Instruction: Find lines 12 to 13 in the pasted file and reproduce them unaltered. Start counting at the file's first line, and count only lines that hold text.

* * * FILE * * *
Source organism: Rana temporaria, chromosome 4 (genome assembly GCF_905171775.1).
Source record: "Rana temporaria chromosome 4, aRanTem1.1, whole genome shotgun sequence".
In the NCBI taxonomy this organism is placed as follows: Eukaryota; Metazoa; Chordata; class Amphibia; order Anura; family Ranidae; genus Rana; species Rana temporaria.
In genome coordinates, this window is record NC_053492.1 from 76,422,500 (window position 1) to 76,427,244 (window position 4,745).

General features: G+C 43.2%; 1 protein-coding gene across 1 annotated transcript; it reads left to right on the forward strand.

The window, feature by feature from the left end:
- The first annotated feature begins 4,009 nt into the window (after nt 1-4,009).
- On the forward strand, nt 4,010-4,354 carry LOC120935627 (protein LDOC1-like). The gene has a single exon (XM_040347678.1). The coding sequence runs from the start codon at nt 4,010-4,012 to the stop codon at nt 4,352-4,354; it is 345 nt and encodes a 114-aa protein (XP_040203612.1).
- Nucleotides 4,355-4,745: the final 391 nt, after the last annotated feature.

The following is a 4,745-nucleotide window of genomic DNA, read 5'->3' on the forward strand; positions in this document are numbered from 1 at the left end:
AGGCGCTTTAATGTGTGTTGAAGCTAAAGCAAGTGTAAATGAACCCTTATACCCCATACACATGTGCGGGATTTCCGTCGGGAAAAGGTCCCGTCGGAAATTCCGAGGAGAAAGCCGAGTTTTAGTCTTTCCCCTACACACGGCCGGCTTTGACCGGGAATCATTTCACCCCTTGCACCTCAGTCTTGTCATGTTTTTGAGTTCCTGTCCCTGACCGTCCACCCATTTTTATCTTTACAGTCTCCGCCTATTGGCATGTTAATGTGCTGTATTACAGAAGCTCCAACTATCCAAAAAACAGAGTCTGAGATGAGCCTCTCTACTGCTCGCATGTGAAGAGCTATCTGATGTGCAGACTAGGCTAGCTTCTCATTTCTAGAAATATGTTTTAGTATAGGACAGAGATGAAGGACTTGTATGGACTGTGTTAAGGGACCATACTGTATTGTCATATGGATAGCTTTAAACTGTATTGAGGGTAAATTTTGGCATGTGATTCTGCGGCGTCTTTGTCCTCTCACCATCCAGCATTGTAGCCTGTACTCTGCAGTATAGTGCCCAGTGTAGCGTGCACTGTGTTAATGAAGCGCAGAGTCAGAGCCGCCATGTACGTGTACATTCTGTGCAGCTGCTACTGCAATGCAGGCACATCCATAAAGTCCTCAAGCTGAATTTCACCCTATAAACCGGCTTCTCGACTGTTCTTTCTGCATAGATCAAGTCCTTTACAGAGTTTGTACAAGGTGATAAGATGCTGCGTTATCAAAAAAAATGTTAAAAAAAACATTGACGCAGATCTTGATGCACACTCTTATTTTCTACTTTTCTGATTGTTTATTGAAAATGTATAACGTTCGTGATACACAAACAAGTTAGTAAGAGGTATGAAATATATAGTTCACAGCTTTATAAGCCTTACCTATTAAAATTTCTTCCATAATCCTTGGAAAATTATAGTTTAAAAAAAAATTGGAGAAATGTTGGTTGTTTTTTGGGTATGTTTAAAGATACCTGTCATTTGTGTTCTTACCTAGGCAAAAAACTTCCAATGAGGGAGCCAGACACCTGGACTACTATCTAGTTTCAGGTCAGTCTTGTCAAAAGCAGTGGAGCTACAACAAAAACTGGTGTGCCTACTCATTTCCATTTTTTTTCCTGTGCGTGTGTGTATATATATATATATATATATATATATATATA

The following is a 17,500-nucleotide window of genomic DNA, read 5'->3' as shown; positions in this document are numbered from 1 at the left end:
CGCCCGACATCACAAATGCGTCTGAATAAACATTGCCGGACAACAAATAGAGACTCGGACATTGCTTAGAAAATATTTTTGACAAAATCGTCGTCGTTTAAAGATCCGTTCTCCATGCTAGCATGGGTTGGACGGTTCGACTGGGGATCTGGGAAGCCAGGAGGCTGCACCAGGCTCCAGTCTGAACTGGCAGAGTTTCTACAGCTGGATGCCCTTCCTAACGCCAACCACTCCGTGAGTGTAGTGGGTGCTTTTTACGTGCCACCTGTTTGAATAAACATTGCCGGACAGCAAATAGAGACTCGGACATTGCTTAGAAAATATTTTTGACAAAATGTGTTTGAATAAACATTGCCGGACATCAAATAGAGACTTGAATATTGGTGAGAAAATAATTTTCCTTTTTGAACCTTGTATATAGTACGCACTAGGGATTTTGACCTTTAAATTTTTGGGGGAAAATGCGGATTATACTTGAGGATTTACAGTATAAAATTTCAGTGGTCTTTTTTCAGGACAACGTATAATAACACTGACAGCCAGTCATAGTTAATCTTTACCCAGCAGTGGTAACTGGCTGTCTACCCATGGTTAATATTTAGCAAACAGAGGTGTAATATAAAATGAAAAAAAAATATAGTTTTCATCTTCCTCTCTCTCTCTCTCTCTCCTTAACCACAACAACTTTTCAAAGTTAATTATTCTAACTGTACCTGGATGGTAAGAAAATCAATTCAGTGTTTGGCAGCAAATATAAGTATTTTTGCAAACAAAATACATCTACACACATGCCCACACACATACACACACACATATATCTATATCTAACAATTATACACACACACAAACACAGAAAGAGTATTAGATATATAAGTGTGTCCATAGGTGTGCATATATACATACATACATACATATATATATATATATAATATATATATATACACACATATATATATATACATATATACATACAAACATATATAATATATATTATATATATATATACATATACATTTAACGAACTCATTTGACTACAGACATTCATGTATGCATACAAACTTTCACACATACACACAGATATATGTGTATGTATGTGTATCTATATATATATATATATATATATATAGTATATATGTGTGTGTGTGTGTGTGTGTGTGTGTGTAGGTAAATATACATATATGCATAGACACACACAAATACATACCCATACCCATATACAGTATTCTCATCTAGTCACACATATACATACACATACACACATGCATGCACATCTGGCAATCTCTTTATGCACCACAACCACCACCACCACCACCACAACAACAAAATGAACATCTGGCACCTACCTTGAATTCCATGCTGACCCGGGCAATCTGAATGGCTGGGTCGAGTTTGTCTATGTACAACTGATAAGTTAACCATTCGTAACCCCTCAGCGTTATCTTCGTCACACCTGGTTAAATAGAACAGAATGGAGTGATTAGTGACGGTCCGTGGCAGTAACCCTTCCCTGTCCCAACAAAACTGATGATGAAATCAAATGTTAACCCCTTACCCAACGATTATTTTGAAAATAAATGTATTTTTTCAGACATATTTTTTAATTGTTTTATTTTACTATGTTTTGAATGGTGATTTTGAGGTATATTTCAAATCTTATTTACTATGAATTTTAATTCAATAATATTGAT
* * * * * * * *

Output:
The following is a 17,500-nucleotide window of genomic DNA, read 5'->3' as shown; positions in this document are numbered from 1 at the left end:
CGCCCGACATCACAAATGCGTCTGAATAAACATTGCCGGACAACAAATAGAGACTCGGACATTGCTTAGAAAATATTTTTGACAAAATCGTCGTCGTTTAAAGATCCGTTCTCCATGCTAGCATGGGTTGGACGGTTCGACTGGGGATCTGGGAAGCCAGGAGGCTGCACCAGGCTCCAGTCTGAACTGGCAGAGTTTCTACAGCTGGATGCCCTTCCTAACGCCAACCACTCCGTGAGTGTAGTGGGTGCTTTTTACGTGCCACCTGTTTGAATAAACATTGCCGGACAGCAAATAGAGACTCGGACATTGCTTAGAAAATATTTTTGACAAAATGTGTTTGAATAAACATTGCCGGACATCAAATAGAGACTTGAATATTGGTGAGAAAATAATTTTCCTTTTTGAACCTTGTATATAGTACGCACTAGGGATTTTGACCTTTAAATTTTTGGGGGAAAATGCGGATTATACTTGAGGATTTACAGTATAAAATTTCAGTGGTCTTTTTTCAGGACAACGTATAATAACACTGACAGCCAGTCATAGTTAATCTTTACCCAGCAGTGGTAACTGGCTGTCTACCCATGGTTAATATTTAGCAAACAGAGGTGTAATATAAAATGAAAAAAAAATATAGTTTTCATCTTCCTCTCTCTCTCTCTCTCTCCTTAACCACAACAACTTTTCAAAGTTAATTATTCTAACTGTACCTGGATGGTAAGAAAATCAATTCAGTGTTTGGCAGCAAATATAAGTATTTTTGCAAACAAAATACATCTACACACATGCCCACACACATACACACACACATATATCTATATCTAACAATTATACACACACACAAACACAGAAAGAGTATTAGATATATAAGTGTGTCCATAGGTGTGCATATATACATACATACATACATATATATATATATATAATATATATATATACACACATATATATATATACATATATACATACAAACATATATAATATATATTATATATATATATACATATACATTTAACGAACTCATTTGACTACAGACATTCATGTATGCATACAAACTTTCACACATACACACAGATATATGTGTATGTATGTGTATCTATATATATATATATATATATATATAGTATATATGTGTGTGTGTGTGTGTGTGTGTGTGTGTAGGTAAATATACATATATGCATAGACACACACAAATACATACCCATACCCATATACAGTATTCTCATCTAGTCACACATATACATACACATACACACATGCATGCACATCTGGCAATCTCTTTATGCACCACAACCACCACCACCACCACCACAACAACAAAATGAACATCTGGCACCTACCTTGAATTCCATGCTGACCCGGGCAATCTGAATGGCTGGGTCGAGTTTGTCTATGTACAACTGATAAGTTAACCATTCGTAACCCCTCAGCGTTATCTTCGTCACACCTGGTTAAATAGAACAGAATGGAGTGATTAGTGACGGTCCGTGGCAGTAACCCTTCCCTGTCCCAACAAAACTGATGATGAAATCAAATGTTAACCCCTTACCCAACGATTATTTTGAAAATAAATGTATTTTTTCAGACATATTTTTTAATTGTTTTATTTTACTATGTTTTGAATGGTGATTTTGAGGTATATTTCAAATCTTATTTACTATGAATTTTAATTCAATAATATTGAT